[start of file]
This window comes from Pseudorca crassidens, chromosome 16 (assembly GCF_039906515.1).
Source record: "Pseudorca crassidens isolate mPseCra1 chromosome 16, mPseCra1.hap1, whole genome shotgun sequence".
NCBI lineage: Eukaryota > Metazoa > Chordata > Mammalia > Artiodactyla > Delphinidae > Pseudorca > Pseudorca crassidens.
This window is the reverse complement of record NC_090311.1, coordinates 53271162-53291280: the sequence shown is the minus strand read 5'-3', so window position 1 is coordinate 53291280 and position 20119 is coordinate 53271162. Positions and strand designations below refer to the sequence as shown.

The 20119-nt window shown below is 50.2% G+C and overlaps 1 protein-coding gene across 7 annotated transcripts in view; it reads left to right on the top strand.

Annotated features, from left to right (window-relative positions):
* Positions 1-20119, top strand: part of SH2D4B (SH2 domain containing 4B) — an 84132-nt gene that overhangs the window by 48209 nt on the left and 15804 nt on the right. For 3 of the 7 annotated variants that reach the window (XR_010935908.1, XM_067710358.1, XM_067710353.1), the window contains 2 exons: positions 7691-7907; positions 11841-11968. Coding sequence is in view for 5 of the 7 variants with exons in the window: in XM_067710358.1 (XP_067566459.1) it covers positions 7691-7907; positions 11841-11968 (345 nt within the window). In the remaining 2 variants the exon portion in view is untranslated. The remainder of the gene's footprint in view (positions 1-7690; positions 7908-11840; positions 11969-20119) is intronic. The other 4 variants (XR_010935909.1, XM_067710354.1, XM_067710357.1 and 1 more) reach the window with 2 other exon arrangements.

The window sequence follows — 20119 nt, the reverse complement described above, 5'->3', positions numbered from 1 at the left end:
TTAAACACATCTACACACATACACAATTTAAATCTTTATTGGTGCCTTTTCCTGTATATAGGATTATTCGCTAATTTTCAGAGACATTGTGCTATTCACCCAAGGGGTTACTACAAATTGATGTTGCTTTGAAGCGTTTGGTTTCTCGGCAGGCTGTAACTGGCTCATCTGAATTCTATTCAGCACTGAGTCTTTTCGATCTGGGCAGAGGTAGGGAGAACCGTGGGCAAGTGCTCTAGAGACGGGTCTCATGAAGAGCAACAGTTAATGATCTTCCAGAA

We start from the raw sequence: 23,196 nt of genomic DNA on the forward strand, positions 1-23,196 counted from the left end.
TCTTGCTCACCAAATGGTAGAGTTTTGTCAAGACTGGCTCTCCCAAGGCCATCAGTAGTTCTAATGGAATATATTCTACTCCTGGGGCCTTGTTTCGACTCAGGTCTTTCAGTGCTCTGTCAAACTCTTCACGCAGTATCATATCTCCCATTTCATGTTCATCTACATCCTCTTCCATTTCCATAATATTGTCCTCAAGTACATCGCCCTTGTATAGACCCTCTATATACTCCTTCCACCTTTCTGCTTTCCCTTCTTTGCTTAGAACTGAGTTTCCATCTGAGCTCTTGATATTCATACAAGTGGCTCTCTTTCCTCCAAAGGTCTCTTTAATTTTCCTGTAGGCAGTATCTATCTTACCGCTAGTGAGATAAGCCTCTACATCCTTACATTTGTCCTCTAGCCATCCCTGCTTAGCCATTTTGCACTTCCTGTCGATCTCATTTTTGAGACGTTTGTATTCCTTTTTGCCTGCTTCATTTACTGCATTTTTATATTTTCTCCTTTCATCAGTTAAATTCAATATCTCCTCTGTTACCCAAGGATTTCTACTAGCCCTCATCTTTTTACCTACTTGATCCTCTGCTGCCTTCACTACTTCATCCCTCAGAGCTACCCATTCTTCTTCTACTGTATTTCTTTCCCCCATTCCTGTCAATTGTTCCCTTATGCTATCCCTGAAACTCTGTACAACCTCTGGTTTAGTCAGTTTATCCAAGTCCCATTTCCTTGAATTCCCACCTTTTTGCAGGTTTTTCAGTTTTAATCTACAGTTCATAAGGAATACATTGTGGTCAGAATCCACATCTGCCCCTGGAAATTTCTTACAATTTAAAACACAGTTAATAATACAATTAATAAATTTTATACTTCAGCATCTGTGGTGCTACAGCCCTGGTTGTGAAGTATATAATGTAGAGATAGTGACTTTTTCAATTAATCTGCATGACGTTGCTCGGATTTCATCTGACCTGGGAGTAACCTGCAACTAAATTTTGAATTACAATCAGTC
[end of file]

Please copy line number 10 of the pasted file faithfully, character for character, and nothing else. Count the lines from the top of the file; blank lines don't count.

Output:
We start from the raw sequence: 23,196 nt of genomic DNA on the forward strand, positions 1-23,196 counted from the left end.